Two lessons, here. First, get a job at a good agency doing anything. After a while, if you're good you can probably choose to do something else and if you're bad (and I was a very bad account man, once even failing to turn up at a time management course because I'd got the date wrong) there's a small chance they may give you a chance elsewhere to see the back of you. It's only a small chance, but the odds are probably better from the inside than from outside.
The second thing? I can't help here much, but be lucky in the place where you start. We probably did not realise it at the time, but O&M Direct (now OgilvyOne) in 20 Soho Square was one of those supernode wellspring places you get in advertising and direct marketing (quite possibly it still is, but we won't know for another ten years). The assemblage of talent was tremendous: in addition to the above named were Rod Wright, Mike Simm, Randy Haunfelder, Derek Robson (now at Goodby), Miles Young, Paul O'Donnell (still here) and many more great people. Plus Drayton Bird had a Bentley Turbo even though he couldn't drive, which rather confirmed my suspicion that the automotive prospects were at least better there than in teaching.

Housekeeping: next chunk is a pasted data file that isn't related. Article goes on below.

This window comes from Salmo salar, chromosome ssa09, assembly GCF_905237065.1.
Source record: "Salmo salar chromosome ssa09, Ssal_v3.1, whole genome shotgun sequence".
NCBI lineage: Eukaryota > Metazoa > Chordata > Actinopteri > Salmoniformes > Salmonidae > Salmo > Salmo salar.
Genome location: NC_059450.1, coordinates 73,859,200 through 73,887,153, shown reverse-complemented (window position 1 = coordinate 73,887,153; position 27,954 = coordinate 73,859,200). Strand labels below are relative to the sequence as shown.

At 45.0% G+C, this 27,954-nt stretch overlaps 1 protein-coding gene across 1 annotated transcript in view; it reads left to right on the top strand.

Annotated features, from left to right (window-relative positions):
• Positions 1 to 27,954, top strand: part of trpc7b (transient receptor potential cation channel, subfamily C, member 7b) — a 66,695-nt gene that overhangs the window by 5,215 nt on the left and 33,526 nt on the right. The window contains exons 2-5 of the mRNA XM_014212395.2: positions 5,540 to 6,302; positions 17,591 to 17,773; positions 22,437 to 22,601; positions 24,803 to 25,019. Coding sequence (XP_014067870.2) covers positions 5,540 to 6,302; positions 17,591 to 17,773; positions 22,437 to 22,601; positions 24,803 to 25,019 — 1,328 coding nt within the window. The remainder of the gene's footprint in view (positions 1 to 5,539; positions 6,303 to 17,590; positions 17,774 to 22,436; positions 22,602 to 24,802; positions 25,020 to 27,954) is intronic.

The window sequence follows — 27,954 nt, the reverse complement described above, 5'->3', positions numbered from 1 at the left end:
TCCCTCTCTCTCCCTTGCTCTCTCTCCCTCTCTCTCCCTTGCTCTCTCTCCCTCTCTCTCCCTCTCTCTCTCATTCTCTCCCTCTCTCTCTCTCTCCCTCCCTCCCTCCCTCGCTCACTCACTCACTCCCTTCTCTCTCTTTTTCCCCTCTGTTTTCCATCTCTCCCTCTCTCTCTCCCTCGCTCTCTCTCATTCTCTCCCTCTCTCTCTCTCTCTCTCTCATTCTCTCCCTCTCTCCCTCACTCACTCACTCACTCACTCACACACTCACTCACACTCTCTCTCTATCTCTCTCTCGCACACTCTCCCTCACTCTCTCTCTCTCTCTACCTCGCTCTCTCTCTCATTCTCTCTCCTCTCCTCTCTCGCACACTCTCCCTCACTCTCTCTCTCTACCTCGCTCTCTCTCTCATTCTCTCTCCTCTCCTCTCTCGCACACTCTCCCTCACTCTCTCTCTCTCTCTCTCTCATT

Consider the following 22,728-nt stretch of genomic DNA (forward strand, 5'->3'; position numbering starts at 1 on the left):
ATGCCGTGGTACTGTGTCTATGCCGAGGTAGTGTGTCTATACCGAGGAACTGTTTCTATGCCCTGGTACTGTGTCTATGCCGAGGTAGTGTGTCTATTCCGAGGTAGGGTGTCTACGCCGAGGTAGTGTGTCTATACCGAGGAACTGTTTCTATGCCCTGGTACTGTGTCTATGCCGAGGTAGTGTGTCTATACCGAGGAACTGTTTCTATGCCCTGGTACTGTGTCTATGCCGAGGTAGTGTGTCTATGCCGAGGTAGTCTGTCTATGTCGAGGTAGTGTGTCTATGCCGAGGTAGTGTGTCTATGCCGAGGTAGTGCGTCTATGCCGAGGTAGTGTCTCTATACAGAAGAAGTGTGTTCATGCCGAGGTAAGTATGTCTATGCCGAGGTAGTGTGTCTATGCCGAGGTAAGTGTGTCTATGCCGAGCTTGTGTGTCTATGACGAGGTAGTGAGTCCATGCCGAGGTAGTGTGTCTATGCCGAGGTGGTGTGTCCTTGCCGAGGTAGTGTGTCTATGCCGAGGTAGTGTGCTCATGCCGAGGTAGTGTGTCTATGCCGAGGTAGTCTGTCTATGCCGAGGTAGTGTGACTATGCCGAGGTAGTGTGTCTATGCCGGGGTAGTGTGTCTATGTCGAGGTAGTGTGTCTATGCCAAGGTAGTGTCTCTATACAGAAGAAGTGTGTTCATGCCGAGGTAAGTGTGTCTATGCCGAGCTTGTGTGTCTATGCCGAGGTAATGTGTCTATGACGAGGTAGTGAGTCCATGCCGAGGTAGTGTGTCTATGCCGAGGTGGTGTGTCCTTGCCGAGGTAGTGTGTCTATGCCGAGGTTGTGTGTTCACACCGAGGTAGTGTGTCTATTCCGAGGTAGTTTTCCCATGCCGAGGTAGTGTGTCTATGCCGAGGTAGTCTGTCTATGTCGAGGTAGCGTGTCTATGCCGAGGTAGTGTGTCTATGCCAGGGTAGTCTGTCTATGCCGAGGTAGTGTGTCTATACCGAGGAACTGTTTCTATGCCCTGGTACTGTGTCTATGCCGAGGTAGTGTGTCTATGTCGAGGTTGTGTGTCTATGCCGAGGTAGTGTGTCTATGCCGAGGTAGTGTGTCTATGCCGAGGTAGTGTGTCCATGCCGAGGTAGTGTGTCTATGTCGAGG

Sometimes I feel a little like the Peter Sellers' "Chauncey Gardner"character in Being There. I had lucked into an interesting place with great people at exactly the right time. We were lucky in other ways, too. in the 90s we picked up an obscure Seattle company called Microsoft. I can still remember meetings where anyone new to the account had have explained to them what the company did - "You know when you turn on your PC is says MS-DOS for about a second? Well the MS stands for Microsoft." Looking back, this was rather a stroke of luck. Having software clients (and later we had Compaq, too, to be followed by IBM) meant we took IT quite seriously. And when the Internet became big, there were some of us who already knew what it was.